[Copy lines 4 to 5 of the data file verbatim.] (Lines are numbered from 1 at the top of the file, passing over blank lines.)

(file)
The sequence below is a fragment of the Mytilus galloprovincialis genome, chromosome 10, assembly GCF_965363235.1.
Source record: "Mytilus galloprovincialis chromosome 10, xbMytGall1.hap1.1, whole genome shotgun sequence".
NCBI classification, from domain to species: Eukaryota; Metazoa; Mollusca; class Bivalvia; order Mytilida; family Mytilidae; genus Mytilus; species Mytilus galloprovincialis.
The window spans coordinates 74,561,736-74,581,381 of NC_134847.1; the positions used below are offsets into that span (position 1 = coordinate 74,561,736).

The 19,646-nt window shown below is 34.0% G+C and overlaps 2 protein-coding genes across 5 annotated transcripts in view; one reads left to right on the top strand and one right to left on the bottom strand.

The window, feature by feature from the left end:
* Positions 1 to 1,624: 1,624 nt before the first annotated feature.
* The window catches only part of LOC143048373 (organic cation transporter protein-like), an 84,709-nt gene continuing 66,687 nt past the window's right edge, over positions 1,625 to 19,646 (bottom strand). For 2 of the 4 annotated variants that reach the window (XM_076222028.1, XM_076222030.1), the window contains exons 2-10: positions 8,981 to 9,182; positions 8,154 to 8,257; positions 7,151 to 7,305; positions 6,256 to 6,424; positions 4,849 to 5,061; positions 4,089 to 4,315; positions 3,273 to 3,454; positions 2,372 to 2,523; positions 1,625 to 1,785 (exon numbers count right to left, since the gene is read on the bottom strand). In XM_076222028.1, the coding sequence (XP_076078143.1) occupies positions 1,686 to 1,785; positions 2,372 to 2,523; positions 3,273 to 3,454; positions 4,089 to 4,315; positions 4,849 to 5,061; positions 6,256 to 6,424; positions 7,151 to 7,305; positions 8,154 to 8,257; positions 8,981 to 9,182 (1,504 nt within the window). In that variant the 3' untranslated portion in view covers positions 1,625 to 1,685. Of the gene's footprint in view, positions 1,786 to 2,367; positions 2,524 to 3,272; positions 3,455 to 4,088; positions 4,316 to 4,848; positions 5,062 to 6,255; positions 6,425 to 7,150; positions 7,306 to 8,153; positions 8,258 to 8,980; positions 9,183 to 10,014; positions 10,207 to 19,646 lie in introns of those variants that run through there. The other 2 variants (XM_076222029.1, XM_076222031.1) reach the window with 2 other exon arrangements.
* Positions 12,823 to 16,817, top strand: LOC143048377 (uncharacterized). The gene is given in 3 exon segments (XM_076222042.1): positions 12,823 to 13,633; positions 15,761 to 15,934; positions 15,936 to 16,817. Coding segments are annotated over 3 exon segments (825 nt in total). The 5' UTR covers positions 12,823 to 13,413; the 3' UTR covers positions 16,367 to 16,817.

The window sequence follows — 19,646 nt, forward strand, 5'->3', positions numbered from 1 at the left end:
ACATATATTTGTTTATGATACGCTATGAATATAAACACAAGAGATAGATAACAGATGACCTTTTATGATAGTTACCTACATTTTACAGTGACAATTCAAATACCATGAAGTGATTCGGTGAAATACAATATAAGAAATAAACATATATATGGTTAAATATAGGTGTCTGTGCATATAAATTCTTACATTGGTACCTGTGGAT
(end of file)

The window spans coordinates 74,561,736-74,581,381 of NC_134847.1; the positions used below are offsets into that span (position 1 = coordinate 74,561,736).

The 19,646-nt window shown below is 34.0% G+C and overlaps 2 protein-coding genes across 5 annotated transcripts in view; one reads left to right on the top strand and one right to left on the bottom strand.